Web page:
Theatre resembles a Mughal court, complete with filigreed doors, crimson gauze curtains and ushers in the royal costume. An elephant ambles up, a palanquin carrying rolls of film balanced on its back. Dashing soldiers unload the print and carry it up to the projection room.
In the brightly lit foyer, excitement is running high. Mughal-e-Azam is returning to the theatres in all-colour after 44 years and everyone wants to be a part of history. “I’ve seen the film two times already, I can’t wait to see it again,” bubbles Tabu. “The only film in recent years that can compare with Mughal-e-Azam is Devdas,” asserts Rani Mukherji.
“The charm of Madhubala is exquisite and eternal,” smiles today’s Venus, Aishwarya Rai. The milling crowd is dotted with more famous faces… Rekha, Sridevi, Anil Kapoor, Govinda and Akshaye Khanna. And then, the one everyone has been waiting for, Dilip Kumar, walks up, debonair in a suit and still a prince charming.
He admits to feeling “choked” by the significance of the occasion. On August 5, 1960, when Mughal-e-Azam had first premiered at Mumbai’s Maratha Mandir, Saira Banu had been a face in the crowd. She had returned home disappointed because her shehzada (prince) had not shown up. Four decades later, she was at his side as they walked into Eros, his ‘begum’.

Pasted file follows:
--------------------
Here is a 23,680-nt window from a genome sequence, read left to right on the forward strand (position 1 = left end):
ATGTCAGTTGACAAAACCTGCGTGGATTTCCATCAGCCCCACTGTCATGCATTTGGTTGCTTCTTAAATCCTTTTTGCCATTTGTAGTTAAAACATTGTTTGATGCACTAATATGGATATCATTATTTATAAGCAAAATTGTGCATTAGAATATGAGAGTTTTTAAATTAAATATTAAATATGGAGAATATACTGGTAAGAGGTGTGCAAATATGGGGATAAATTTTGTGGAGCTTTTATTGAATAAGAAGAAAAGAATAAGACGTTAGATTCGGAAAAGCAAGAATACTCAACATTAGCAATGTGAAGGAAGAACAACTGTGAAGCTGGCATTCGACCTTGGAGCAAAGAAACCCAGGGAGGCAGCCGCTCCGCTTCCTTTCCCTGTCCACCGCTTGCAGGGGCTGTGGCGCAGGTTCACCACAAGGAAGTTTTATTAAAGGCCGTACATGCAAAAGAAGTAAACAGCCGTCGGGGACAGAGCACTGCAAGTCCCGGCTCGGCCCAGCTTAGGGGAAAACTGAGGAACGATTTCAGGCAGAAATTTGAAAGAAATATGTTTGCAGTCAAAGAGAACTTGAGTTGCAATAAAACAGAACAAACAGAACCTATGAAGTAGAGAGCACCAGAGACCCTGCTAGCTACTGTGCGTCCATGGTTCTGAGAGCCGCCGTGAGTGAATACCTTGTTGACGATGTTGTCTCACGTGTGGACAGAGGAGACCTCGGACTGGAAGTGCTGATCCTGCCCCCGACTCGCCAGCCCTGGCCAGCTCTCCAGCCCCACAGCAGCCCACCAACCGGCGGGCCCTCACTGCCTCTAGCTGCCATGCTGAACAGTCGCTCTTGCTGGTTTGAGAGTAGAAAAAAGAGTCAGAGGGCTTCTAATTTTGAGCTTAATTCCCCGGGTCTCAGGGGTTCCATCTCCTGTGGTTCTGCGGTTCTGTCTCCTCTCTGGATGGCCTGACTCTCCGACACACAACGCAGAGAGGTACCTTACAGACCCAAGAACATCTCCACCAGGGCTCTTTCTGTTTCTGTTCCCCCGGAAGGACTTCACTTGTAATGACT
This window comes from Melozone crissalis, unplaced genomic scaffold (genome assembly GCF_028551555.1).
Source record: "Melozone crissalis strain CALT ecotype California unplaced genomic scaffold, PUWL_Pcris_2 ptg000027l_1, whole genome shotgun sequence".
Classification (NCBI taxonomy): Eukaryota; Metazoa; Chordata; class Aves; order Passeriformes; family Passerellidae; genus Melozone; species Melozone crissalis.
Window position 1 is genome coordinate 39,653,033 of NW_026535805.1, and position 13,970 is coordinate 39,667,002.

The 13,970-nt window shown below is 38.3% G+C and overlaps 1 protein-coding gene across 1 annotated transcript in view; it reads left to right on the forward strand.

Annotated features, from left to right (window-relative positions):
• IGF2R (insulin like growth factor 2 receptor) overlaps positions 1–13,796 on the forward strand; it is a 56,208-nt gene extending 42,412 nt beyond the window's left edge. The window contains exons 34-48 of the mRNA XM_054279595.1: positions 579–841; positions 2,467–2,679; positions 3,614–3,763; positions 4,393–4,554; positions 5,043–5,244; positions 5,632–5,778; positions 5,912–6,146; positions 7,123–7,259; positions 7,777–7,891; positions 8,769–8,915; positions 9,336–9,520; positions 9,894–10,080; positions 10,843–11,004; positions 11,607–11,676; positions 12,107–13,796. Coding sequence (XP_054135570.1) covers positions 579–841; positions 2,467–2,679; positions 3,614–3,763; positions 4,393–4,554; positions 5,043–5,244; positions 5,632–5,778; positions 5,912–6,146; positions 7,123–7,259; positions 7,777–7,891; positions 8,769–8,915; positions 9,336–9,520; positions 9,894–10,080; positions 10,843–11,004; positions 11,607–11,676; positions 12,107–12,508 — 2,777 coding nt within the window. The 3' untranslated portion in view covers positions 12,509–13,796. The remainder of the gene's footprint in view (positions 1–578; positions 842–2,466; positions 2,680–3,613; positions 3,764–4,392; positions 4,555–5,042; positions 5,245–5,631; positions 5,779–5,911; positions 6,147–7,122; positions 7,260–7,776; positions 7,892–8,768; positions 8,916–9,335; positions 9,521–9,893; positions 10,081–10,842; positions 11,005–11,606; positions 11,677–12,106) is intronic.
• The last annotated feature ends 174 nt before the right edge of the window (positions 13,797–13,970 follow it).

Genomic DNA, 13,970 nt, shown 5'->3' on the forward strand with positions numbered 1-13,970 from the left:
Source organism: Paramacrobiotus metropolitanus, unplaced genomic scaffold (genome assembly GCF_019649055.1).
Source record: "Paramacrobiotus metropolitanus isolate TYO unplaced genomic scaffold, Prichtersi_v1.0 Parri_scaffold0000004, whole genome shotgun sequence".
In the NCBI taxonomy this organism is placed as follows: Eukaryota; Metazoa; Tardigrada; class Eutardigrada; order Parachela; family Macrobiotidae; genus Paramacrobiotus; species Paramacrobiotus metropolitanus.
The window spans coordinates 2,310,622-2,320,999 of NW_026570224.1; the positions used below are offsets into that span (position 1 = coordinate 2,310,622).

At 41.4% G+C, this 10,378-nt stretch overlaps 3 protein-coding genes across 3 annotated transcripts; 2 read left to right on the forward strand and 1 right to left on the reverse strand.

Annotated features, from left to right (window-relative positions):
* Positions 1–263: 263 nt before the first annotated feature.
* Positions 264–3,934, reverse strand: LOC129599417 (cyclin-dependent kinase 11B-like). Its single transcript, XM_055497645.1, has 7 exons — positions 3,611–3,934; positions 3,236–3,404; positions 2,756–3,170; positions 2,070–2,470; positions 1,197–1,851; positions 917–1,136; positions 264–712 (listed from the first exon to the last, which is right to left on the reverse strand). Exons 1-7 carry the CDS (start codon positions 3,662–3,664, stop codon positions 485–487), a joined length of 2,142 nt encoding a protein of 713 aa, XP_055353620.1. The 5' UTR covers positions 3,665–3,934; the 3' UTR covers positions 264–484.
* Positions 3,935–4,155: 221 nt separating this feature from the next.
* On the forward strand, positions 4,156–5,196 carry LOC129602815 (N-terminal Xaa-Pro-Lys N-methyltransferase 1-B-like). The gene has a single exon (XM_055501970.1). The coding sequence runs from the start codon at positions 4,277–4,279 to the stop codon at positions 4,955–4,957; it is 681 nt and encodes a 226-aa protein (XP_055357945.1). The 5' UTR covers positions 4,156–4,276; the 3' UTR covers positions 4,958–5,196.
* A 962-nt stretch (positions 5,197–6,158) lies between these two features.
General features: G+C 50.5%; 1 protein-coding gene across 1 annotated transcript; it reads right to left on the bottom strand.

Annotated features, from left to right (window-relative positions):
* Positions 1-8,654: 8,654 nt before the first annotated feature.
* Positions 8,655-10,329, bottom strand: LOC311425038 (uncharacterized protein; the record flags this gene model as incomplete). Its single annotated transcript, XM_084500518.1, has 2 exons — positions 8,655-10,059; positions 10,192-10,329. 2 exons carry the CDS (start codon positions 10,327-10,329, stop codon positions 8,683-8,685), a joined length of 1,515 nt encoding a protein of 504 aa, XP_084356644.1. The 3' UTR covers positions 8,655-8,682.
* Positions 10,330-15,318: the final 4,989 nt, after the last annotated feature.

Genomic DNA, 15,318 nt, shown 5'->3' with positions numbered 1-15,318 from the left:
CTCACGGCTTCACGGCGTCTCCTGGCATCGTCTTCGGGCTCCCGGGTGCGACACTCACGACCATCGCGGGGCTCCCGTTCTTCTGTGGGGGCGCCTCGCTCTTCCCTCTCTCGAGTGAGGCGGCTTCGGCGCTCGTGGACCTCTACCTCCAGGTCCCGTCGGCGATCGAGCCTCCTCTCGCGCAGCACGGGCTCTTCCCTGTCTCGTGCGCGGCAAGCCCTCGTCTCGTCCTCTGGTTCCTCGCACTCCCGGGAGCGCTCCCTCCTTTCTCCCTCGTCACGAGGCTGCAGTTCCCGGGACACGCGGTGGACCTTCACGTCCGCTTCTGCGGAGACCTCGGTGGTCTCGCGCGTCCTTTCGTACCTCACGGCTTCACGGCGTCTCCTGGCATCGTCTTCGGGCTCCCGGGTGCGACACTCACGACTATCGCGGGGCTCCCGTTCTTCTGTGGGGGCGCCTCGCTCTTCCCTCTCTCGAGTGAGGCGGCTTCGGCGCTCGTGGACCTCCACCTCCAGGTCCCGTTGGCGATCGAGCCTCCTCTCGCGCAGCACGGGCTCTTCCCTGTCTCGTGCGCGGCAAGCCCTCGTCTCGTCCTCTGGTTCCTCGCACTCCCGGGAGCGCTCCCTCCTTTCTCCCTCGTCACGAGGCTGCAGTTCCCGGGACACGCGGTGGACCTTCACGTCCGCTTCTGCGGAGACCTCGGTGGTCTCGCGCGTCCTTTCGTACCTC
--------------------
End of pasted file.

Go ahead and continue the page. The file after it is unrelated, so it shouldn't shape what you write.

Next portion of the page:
A couple of days earlier, I had connected with Dilip saab over the phone. My questions had been long and verbose, his answers short and staccato. I later learnt that the avid cricket buff had been watching India take on one of its cricketing rivals. And showing complete ignorance and little consideration for his passion, I’d dragged him away, even if only for 10 minutes, from the on-field action. Unforgivable!
Magic of colour
Still, I’d managed to learn that the idea of colourising of the film had come from him. In 1957, when colour first came into Indian cinema, K Asif, the film’s director, had experimented with the new technology in reel 10 featuring the immortal, Pyaar kiya to darna kya… The effect had been magical! The monochromatic frames paled in comparison and Asif had announced that he’d scrap everything he had shot so far, which was 85 per cent of the film, and re-shoot it in colour. His producer, Shahpoorji Pallonji, was aghast. And the distributors who had been waiting almost 10 years for the epic, threatened to release the film in its existing form even without Asif’s consent.
Dream come true
Later however, after his Rs 1.50 crore gamble paid off, Shahpoorji regretted not giving in to Asif’s whim and promised him that one day, his technicolour dream would come true. Sixty-nine years after it went on the floors and 44 years after its release, Shahpoorji’s heirs, under the banner of Sterling Investment Corp. Pvt. Ltd. spent another Rs 10 crore in adding colour to 3,00,000 frames.
“Asif saab was very confident of his film, back in the 1960s. Four decades later, I’m equally confident that Mughal-e-Azam will do well in its all-colour, digitalised version,” reiterated Dilip saab, recalling how he had initially been reluctant to do the film because he had never played a character like Salim before or enacted a role of such dimensions. “But Asifsaab was convinced I could do it, and Shahpoorji also insisted I play Salim. I’m glad I did it because Mughal-e-Azam wasn’t just another film.” Touché!